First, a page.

In Navajo country, coal gives life — and takes it, some say
From her bedroom window, Cynthia Dixon watches the cloud of soot rise from the coal mine near her sheep spread. Down the road, a hulking coal-fired electrical plant spews a yellow plume that stains the horizon.
Many days, she finds a layer of black dust coating the inside of her trailer home. Farmers who have worked the land for decades say fouled air from the mine and nearby Four Corners coal-fired power plant has shriveled fruits and vegetables in the field. And there are fewer eagles and jack rabbits, which once thrived on the Navajo Reservation, they add.
In the last two years, the air, Dixon suspects, has killed 38 of her 56 sheep. She found the last two — a lamb and a ewe — a few months ago. But it’s not just her animals who are suffering: The Navajo elder often gasps for breath from the soot, she says.
Four Corners is one of the nation’s oldest coal-fired power plants. Owned and operated on leased Navajo land by Arizona Public Service, it sits near the San Juan Generating Station, another coal-fired plant just off the reservation here in northwestern New Mexico.
Together, the facilities are the nation’s two largest plant emitters of nitrogen oxide, which can affect breathing in high concentrations, according to a study by the Los Alamos National Laboratory. Scientists found the plants are at the threshold of the Environmental Protection Agency’s standards for clean air, but possible changes to the standards could soon put the facilities over the legal limit.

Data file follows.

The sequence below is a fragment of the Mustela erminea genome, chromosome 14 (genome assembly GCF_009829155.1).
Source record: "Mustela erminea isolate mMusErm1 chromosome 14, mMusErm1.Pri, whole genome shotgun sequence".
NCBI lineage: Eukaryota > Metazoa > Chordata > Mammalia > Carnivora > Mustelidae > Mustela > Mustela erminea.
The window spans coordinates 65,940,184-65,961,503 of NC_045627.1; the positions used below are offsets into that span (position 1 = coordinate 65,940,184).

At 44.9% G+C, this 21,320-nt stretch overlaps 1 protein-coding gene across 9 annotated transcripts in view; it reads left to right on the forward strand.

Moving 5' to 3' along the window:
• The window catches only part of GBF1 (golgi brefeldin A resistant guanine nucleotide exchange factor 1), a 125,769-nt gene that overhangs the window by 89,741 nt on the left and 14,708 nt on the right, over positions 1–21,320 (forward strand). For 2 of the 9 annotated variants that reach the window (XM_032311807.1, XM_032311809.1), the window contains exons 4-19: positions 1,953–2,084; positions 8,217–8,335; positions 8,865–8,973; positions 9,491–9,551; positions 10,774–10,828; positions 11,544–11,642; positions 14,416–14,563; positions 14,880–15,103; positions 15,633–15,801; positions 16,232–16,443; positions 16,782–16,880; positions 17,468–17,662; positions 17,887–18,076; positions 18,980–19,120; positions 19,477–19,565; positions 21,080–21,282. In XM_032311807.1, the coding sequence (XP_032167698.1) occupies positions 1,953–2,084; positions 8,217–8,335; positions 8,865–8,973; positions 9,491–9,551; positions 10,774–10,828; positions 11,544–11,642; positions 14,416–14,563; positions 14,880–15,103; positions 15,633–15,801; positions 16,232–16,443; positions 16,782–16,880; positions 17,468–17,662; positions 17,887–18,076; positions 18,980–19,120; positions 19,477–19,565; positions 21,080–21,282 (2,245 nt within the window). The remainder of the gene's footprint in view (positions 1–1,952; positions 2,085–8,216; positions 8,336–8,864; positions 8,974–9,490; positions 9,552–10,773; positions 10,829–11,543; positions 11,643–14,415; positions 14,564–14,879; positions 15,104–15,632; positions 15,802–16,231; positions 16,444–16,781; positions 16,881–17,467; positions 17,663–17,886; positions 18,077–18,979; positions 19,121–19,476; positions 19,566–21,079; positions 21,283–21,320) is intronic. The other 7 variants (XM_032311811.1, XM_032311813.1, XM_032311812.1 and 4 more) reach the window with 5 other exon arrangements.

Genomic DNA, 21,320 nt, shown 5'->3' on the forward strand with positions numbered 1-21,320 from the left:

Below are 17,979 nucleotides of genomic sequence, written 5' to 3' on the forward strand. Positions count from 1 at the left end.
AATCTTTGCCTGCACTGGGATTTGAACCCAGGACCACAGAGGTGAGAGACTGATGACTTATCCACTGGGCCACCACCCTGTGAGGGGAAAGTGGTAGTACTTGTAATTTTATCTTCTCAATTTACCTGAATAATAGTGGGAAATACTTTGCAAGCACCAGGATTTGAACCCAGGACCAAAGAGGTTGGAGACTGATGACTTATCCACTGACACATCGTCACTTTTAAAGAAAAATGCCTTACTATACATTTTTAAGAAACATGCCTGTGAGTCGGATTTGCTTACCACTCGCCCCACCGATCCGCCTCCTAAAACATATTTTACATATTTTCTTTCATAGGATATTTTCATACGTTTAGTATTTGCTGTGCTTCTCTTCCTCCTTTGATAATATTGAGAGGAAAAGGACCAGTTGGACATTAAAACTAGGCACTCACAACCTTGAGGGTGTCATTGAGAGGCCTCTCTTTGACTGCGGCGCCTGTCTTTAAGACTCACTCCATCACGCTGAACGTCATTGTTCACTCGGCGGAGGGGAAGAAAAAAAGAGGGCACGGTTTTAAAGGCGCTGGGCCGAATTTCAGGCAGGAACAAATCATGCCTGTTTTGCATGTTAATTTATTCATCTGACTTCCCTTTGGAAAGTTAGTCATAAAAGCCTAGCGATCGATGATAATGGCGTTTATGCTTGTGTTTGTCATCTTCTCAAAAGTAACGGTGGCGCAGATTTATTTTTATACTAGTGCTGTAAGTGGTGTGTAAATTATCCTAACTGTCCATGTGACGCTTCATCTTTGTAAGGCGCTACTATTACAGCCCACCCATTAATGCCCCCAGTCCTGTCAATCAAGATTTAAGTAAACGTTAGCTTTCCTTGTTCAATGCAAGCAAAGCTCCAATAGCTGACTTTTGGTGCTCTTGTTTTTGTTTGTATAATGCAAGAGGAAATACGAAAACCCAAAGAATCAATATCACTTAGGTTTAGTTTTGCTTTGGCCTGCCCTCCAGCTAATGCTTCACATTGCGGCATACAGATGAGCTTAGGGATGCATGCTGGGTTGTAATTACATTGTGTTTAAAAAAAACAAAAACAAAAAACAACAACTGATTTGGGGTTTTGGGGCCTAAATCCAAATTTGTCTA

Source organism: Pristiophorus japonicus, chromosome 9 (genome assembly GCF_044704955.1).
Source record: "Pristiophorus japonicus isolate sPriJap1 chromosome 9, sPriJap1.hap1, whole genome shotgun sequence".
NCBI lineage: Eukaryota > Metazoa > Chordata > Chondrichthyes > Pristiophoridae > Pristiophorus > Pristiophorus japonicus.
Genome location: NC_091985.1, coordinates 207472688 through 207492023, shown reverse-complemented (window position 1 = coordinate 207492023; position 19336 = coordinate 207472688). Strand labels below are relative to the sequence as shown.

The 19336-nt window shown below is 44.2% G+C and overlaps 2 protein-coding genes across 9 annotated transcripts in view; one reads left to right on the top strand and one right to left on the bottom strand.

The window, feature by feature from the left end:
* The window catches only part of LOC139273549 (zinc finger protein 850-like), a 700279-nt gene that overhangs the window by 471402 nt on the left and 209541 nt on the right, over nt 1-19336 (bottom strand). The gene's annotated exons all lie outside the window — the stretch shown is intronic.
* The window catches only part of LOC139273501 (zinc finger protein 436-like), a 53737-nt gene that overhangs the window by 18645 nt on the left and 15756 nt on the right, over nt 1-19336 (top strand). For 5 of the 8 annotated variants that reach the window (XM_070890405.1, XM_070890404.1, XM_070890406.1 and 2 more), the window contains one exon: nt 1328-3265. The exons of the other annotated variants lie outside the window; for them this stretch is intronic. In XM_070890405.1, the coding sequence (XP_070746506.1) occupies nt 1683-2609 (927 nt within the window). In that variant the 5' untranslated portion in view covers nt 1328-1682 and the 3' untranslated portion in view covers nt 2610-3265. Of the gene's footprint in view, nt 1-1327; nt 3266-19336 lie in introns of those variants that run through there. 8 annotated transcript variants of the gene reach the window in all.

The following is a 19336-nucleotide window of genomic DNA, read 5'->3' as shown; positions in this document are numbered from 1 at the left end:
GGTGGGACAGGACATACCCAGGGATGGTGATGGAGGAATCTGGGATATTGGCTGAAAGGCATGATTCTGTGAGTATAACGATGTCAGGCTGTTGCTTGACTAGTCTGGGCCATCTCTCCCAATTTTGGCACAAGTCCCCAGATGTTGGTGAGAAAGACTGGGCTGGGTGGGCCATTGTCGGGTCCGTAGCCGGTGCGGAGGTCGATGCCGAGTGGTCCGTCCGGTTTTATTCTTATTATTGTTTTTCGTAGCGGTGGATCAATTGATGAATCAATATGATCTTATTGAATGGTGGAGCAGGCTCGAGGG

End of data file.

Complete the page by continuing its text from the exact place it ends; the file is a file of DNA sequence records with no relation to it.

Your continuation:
As the facilities rumble around the clock to light homes in faraway Phoenix and elsewhere, tens of thousands of Navajo — as well as the residents of such communities as Farmington, N.M. — inhabit a realm that environmentalists call the energy garbage dump of the American West.
Nobody knows whether the power plants are making people sick, but their presence continues to divide tribal members. Some residents blame particulates from Four Corners for high rates of asthma, pneumonia and bronchitis and bitterly criticize the hundreds of Navajo who work at the plant.
Tribal activists want the Navajo leadership to move beyond coal and invest in cleaner technologies such as solar and wind power. But officials insist the tribe needs Four Corners because it generates $40 million in annual taxes and royalties — a sizable portion of the tribe’s operating budget.
In recent years, Four Corners has improved its air quality. In 2010, the EPA ordered a cleanup; this year, Arizona Public Service closed three of the facility’s five emit stacks and is retrofitting the remaining two to cut emissions of nitrogen oxide by at least 30%, plant officials say.
But activists want more: They say there has never been a study that directly examines the health effects of Four Corners emissions. A 2010 study by the U.S. Geological Survey found that coal and wood burning inside homes on the reservation caused breathing difficulties, but the study never looked at the effects of Four Corners particulates, study officials acknowledge.